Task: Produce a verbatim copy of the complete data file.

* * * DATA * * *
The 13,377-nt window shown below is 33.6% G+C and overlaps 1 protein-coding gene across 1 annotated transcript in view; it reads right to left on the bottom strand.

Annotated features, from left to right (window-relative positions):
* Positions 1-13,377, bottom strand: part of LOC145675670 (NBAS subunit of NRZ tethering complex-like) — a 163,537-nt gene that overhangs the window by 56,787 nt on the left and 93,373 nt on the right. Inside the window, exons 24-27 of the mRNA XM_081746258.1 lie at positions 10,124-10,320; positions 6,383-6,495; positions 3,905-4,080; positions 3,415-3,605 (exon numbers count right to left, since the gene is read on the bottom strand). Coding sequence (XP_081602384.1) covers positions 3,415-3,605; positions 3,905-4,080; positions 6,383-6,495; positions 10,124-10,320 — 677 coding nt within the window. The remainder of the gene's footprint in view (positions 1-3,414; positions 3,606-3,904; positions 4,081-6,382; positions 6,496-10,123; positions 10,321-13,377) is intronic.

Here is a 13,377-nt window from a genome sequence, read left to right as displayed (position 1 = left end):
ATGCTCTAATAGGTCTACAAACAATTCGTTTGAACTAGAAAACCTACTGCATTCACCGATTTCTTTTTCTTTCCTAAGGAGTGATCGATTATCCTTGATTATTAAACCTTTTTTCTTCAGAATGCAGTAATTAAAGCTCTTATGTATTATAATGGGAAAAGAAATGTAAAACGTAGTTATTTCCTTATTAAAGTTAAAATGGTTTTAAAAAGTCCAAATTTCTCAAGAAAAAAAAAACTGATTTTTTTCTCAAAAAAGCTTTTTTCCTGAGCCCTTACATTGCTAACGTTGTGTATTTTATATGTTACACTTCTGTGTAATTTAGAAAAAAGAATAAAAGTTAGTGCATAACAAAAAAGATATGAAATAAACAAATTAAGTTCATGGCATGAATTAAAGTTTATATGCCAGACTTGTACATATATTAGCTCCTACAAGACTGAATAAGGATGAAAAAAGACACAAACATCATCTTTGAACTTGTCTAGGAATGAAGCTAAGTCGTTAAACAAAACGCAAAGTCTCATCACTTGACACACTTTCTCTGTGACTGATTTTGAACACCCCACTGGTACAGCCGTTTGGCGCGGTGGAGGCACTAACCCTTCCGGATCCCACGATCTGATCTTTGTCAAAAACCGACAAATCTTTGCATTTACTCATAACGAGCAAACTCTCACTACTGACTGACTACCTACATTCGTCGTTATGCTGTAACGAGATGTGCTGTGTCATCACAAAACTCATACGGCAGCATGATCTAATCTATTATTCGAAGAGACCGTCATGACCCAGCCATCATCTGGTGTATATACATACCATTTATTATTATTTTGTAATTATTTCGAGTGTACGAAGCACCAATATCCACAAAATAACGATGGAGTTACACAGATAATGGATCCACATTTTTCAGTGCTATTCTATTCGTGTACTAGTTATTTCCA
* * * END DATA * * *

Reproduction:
The 13,377-nt window shown below is 33.6% G+C and overlaps 1 protein-coding gene across 1 annotated transcript in view; it reads right to left on the bottom strand.

Annotated features, from left to right (window-relative positions):
* Positions 1-13,377, bottom strand: part of LOC145675670 (NBAS subunit of NRZ tethering complex-like) — a 163,537-nt gene that overhangs the window by 56,787 nt on the left and 93,373 nt on the right. Inside the window, exons 24-27 of the mRNA XM_081746258.1 lie at positions 10,124-10,320; positions 6,383-6,495; positions 3,905-4,080; positions 3,415-3,605 (exon numbers count right to left, since the gene is read on the bottom strand). Coding sequence (XP_081602384.1) covers positions 3,415-3,605; positions 3,905-4,080; positions 6,383-6,495; positions 10,124-10,320 — 677 coding nt within the window. The remainder of the gene's footprint in view (positions 1-3,414; positions 3,606-3,904; positions 4,081-6,382; positions 6,496-10,123; positions 10,321-13,377) is intronic.

Here is a 13,377-nt window from a genome sequence, read left to right as displayed (position 1 = left end):
ATGCTCTAATAGGTCTACAAACAATTCGTTTGAACTAGAAAACCTACTGCATTCACCGATTTCTTTTTCTTTCCTAAGGAGTGATCGATTATCCTTGATTATTAAACCTTTTTTCTTCAGAATGCAGTAATTAAAGCTCTTATGTATTATAATGGGAAAAGAAATGTAAAACGTAGTTATTTCCTTATTAAAGTTAAAATGGTTTTAAAAAGTCCAAATTTCTCAAGAAAAAAAAAACTGATTTTTTTCTCAAAAAAGCTTTTTTCCTGAGCCCTTACATTGCTAACGTTGTGTATTTTATATGTTACACTTCTGTGTAATTTAGAAAAAAGAATAAAAGTTAGTGCATAACAAAAAAGATATGAAATAAACAAATTAAGTTCATGGCATGAATTAAAGTTTATATGCCAGACTTGTACATATATTAGCTCCTACAAGACTGAATAAGGATGAAAAAAGACACAAACATCATCTTTGAACTTGTCTAGGAATGAAGCTAAGTCGTTAAACAAAACGCAAAGTCTCATCACTTGACACACTTTCTCTGTGACTGATTTTGAACACCCCACTGGTACAGCCGTTTGGCGCGGTGGAGGCACTAACCCTTCCGGATCCCACGATCTGATCTTTGTCAAAAACCGACAAATCTTTGCATTTACTCATAACGAGCAAACTCTCACTACTGACTGACTACCTACATTCGTCGTTATGCTGTAACGAGATGTGCTGTGTCATCACAAAACTCATACGGCAGCATGATCTAATCTATTATTCGAAGAGACCGTCATGACCCAGCCATCATCTGGTGTATATACATACCATTTATTATTATTTTGTAATTATTTCGAGTGTACGAAGCACCAATATCCACAAAATAACGATGGAGTTACACAGATAATGGATCCACATTTTTCAGTGCTATTCTATTCGTGTACTAGTTATTTCCA